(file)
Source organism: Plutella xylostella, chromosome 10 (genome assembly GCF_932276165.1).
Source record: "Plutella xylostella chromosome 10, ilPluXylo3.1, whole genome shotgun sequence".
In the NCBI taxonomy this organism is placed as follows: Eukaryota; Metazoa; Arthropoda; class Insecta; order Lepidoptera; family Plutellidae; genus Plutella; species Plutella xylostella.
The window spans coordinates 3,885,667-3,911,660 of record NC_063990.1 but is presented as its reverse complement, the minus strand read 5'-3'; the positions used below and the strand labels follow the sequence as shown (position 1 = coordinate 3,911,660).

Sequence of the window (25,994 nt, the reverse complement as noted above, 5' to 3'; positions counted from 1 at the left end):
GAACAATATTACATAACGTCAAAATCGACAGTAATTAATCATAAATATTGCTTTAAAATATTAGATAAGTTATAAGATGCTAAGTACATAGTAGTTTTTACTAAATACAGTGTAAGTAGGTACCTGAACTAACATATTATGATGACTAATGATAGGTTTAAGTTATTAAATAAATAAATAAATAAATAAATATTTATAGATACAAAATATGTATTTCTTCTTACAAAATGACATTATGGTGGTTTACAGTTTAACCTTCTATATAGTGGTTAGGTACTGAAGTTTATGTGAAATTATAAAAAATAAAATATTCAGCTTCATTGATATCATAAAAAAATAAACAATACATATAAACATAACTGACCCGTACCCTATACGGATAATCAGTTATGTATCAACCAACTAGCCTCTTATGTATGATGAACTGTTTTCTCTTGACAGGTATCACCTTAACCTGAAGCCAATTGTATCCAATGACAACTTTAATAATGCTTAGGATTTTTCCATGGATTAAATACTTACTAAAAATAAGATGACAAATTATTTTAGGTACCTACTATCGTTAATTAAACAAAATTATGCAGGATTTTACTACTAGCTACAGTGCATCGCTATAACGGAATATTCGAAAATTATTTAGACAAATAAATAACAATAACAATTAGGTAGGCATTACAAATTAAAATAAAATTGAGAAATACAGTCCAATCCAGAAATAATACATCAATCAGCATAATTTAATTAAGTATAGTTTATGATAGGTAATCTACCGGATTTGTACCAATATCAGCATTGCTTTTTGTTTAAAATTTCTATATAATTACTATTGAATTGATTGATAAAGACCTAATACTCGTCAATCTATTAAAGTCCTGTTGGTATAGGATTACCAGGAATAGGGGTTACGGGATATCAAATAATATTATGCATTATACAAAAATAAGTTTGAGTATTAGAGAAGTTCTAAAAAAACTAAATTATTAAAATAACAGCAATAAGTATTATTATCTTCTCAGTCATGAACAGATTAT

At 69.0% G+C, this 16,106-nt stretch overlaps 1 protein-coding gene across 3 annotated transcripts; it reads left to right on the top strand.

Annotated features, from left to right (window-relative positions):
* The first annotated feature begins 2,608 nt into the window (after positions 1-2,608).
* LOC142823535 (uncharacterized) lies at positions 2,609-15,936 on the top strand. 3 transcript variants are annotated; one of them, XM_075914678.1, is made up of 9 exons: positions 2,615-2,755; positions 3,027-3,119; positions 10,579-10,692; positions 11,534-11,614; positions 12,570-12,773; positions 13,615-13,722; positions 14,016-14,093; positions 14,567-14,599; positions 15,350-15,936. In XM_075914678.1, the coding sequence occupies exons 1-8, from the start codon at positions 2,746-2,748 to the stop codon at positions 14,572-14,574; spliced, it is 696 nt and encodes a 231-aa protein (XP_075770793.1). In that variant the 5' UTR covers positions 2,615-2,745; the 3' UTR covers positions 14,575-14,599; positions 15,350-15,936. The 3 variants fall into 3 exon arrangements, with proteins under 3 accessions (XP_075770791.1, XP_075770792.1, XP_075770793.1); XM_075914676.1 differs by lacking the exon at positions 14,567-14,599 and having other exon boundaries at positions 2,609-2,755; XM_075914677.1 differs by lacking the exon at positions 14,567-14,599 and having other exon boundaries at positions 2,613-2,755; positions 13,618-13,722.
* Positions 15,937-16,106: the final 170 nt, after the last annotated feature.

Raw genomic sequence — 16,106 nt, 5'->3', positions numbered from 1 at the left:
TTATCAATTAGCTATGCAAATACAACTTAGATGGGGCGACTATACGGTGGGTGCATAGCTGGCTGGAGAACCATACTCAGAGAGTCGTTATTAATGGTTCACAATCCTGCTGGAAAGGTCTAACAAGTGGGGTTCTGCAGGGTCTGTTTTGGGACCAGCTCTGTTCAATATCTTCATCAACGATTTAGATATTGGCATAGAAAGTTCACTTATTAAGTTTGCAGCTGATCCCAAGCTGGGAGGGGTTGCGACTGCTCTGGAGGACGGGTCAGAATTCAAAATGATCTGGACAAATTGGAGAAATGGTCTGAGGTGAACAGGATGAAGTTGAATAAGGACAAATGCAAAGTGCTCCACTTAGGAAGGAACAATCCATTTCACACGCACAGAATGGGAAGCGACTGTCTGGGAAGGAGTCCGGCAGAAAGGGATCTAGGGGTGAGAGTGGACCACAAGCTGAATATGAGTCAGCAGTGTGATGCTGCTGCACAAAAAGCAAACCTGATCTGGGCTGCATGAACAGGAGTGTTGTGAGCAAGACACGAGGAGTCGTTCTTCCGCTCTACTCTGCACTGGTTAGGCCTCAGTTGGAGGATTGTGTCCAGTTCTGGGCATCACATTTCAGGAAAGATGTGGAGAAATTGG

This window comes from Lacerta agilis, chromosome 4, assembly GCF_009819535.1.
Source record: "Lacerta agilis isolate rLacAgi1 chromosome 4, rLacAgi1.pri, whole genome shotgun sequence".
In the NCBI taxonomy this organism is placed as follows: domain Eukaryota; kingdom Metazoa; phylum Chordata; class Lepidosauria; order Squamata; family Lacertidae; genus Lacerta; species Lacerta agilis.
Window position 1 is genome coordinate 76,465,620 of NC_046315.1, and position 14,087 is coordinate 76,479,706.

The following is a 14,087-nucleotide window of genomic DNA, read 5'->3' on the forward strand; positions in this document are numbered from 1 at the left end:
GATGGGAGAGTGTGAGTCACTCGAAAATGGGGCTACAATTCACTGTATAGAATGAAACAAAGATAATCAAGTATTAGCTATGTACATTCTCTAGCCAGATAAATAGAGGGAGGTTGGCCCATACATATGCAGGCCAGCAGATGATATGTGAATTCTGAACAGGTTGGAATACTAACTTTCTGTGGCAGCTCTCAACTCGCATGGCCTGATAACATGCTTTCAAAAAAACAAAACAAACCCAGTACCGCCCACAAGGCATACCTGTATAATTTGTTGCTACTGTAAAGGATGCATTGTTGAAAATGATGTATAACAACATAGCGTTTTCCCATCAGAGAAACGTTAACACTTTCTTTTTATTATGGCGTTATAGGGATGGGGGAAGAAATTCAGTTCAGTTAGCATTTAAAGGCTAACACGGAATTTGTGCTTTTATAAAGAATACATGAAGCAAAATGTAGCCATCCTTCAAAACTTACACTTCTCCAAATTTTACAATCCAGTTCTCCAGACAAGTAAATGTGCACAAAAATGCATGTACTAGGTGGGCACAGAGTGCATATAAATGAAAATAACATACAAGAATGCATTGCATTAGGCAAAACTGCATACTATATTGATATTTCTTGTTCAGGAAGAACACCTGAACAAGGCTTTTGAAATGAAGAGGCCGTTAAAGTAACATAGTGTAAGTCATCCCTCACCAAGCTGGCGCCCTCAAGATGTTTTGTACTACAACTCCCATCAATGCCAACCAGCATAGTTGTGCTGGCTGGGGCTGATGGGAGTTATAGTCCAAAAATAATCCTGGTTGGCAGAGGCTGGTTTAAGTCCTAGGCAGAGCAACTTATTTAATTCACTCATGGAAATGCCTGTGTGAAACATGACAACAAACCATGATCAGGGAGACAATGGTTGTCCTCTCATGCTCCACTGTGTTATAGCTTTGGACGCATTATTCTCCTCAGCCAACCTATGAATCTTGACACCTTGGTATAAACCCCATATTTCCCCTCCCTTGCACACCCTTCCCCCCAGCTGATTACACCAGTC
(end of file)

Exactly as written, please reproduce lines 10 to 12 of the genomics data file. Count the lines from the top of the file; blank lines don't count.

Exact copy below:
* LOC142823535 (uncharacterized) lies at positions 2,609-15,936 on the top strand. 3 transcript variants are annotated; one of them, XM_075914678.1, is made up of 9 exons: positions 2,615-2,755; positions 3,027-3,119; positions 10,579-10,692; positions 11,534-11,614; positions 12,570-12,773; positions 13,615-13,722; positions 14,016-14,093; positions 14,567-14,599; positions 15,350-15,936. In XM_075914678.1, the coding sequence occupies exons 1-8, from the start codon at positions 2,746-2,748 to the stop codon at positions 14,572-14,574; spliced, it is 696 nt and encodes a 231-aa protein (XP_075770793.1). In that variant the 5' UTR covers positions 2,615-2,745; the 3' UTR covers positions 14,575-14,599; positions 15,350-15,936. The 3 variants fall into 3 exon arrangements, with proteins under 3 accessions (XP_075770791.1, XP_075770792.1, XP_075770793.1); XM_075914676.1 differs by lacking the exon at positions 14,567-14,599 and having other exon boundaries at positions 2,609-2,755; XM_075914677.1 differs by lacking the exon at positions 14,567-14,599 and having other exon boundaries at positions 2,613-2,755; positions 13,618-13,722.
* Positions 15,937-16,106: the final 170 nt, after the last annotated feature.

Raw genomic sequence — 16,106 nt, 5'->3', positions numbered from 1 at the left: